As of this writing, the days of shelter-in-place may be starting to wane, with lots of work-from-home folks getting briefed about a return to their workplaces and restaurants beginning to open in a (one hopes) cautious, responsible way. For theatre companies, however, a return to “business as usual” is still a long way off. Some wonder, in fact, if a return to the former (I dislike the word traditional) interactions of theatre and audience may be forever altered.

In the meantime, theatre companies and theatre artists cope, or try to. They brainstorm alternative programming and explore the creative possibilities of Zoom. They adapt. They hope. And they wonder what’s next.

As trying a time as this is for established artists and companies, it is especially discombobulating for students, who are either adjusting to a new manner of instruction or graduating to find a different landscape than they had envisioned for themselves.

But, if the subject of today’s interview is any indication, I think there’s hope yet for theatre to evolve and come back strong.

The first time I actually met Tafadzwa Diener, in rehearsal for the Station Theatre’s production of The Christians, I was already a fan. I had seen her in multiple local plays and musicals, including Parkland College Theatre’s productions of Noises Off and Anything Goes, and I was impressed not just with her incredible voice but with her comic timing and strong stage presence. What I didn’t realize, until this interview, was how new to acting she was in those performances.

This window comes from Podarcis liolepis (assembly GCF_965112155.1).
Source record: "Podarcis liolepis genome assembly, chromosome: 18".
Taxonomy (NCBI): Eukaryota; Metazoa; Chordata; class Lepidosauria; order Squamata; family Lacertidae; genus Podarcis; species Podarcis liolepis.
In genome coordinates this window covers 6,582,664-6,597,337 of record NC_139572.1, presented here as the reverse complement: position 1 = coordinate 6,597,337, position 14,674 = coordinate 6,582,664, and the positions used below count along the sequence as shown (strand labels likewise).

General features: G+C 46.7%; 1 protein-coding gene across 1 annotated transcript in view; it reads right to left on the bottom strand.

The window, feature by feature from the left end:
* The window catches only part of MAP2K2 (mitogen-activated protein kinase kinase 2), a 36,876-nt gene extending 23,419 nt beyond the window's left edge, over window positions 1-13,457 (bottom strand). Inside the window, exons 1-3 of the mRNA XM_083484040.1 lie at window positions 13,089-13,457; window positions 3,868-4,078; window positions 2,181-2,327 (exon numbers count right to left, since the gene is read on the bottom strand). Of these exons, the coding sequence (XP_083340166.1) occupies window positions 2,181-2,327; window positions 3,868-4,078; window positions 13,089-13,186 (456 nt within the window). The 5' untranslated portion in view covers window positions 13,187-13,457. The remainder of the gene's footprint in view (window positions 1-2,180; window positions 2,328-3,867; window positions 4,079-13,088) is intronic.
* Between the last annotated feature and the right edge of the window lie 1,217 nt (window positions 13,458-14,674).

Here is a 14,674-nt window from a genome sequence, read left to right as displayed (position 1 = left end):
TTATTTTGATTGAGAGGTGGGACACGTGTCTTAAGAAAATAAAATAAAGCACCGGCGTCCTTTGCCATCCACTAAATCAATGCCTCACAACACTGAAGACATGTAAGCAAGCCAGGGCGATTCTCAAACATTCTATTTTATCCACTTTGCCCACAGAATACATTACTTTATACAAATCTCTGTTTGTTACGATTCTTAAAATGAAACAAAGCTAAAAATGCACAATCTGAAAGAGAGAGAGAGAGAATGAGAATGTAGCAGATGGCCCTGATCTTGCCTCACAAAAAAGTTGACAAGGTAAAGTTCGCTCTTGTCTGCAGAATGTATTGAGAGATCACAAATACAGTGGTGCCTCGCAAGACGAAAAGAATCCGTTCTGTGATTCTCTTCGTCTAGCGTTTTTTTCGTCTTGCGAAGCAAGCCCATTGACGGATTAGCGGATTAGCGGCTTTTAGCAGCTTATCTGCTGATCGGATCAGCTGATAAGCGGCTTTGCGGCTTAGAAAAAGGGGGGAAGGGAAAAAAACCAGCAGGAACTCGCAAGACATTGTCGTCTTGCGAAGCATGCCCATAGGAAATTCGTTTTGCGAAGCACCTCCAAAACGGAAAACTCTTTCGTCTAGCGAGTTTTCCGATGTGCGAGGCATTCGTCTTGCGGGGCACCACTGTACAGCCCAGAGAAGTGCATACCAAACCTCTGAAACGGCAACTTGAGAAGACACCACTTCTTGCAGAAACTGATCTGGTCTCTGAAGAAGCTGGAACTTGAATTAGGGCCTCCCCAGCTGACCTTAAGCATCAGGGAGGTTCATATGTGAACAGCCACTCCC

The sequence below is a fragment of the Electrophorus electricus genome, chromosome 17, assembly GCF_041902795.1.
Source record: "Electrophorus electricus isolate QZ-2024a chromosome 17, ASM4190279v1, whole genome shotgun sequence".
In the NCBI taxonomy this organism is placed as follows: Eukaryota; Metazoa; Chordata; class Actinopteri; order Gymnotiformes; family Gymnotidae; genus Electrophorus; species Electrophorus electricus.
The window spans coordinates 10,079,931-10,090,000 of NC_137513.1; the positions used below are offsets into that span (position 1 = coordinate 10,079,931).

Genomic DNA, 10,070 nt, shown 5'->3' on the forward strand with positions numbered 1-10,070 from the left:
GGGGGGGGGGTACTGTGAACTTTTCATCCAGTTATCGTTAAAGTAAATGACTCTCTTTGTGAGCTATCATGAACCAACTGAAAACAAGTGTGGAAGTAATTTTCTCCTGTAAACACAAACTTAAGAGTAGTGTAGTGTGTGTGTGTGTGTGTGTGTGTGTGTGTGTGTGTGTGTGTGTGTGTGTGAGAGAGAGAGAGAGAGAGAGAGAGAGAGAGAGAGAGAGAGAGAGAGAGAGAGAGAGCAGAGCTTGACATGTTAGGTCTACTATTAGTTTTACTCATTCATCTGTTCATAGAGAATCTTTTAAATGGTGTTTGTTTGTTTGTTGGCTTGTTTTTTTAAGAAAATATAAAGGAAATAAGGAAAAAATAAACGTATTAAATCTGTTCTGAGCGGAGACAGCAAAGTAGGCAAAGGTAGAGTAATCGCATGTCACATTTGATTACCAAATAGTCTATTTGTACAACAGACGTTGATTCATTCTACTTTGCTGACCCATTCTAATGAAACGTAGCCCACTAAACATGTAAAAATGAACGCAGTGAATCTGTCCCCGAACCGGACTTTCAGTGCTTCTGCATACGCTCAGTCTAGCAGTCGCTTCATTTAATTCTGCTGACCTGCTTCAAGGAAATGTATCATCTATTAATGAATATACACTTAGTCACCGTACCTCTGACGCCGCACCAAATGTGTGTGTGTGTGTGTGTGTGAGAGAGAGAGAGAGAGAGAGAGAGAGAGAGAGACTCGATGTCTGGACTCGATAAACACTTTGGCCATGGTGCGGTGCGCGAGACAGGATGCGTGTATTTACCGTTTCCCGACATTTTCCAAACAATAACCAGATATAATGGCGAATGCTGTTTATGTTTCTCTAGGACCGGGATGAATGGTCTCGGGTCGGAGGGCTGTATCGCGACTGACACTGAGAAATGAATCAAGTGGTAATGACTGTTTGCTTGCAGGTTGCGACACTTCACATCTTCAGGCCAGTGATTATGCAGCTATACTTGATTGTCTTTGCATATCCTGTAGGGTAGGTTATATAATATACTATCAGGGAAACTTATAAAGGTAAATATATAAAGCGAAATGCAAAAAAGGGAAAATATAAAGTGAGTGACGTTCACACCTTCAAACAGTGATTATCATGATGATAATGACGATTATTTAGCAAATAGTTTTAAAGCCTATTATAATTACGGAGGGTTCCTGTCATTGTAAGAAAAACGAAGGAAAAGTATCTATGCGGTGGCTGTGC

In the short amount of time since she began acting, she has built up an impressive list of credits, including a terrific performance in Illinois Theatre’s production of Sarah DeLappe’s The Wolves. (For more information about her credits, at UIUC and elsewhere, check out her website.)

I was happy to chat with Diener, a recent graduate of the University of Illinois, about how she got into theatre, how the recent quarantine measures have impacted her studies, and what’s next.

Smile Politely: What was your first exposure to seeing live theatre? What was your response to it?